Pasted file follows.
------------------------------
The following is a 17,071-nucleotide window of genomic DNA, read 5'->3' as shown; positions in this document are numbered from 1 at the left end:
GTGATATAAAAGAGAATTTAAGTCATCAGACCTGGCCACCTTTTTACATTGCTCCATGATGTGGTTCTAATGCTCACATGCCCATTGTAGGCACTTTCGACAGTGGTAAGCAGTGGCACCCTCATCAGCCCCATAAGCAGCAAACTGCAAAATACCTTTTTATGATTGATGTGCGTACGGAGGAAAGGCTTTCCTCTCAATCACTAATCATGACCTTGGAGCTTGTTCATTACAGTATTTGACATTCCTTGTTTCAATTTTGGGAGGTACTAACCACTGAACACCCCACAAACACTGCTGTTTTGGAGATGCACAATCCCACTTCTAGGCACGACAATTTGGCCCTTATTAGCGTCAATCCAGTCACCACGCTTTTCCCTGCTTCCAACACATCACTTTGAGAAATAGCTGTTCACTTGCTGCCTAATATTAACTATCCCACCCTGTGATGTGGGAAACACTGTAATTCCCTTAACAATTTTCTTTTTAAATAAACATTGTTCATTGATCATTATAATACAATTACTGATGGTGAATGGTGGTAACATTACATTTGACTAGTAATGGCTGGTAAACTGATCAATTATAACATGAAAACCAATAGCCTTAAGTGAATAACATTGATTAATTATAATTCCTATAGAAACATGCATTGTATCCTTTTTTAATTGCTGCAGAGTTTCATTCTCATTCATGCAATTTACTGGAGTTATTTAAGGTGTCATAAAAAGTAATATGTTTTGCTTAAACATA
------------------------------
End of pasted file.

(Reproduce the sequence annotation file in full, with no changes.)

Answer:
The following is a 17,071-nucleotide window of genomic DNA, read 5'->3' as shown; positions in this document are numbered from 1 at the left end:
GTGATATAAAAGAGAATTTAAGTCATCAGACCTGGCCACCTTTTTACATTGCTCCATGATGTGGTTCTAATGCTCACATGCCCATTGTAGGCACTTTCGACAGTGGTAAGCAGTGGCACCCTCATCAGCCCCATAAGCAGCAAACTGCAAAATACCTTTTTATGATTGATGTGCGTACGGAGGAAAGGCTTTCCTCTCAATCACTAATCATGACCTTGGAGCTTGTTCATTACAGTATTTGACATTCCTTGTTTCAATTTTGGGAGGTACTAACCACTGAACACCCCACAAACACTGCTGTTTTGGAGATGCACAATCCCACTTCTAGGCACGACAATTTGGCCCTTATTAGCGTCAATCCAGTCACCACGCTTTTCCCTGCTTCCAACACATCACTTTGAGAAATAGCTGTTCACTTGCTGCCTAATATTAACTATCCCACCCTGTGATGTGGGAAACACTGTAATTCCCTTAACAATTTTCTTTTTAAATAAACATTGTTCATTGATCATTATAATACAATTACTGATGGTGAATGGTGGTAACATTACATTTGACTAGTAATGGCTGGTAAACTGATCAATTATAACATGAAAACCAATAGCCTTAAGTGAATAACATTGATTAATTATAATTCCTATAGAAACATGCATTGTATCCTTTTTTAATTGCTGCAGAGTTTCATTCTCATTCATGCAATTTACTGGAGTTATTTAAGGTGTCATAAAAAGTAATATGTTTTGCTTAAACATA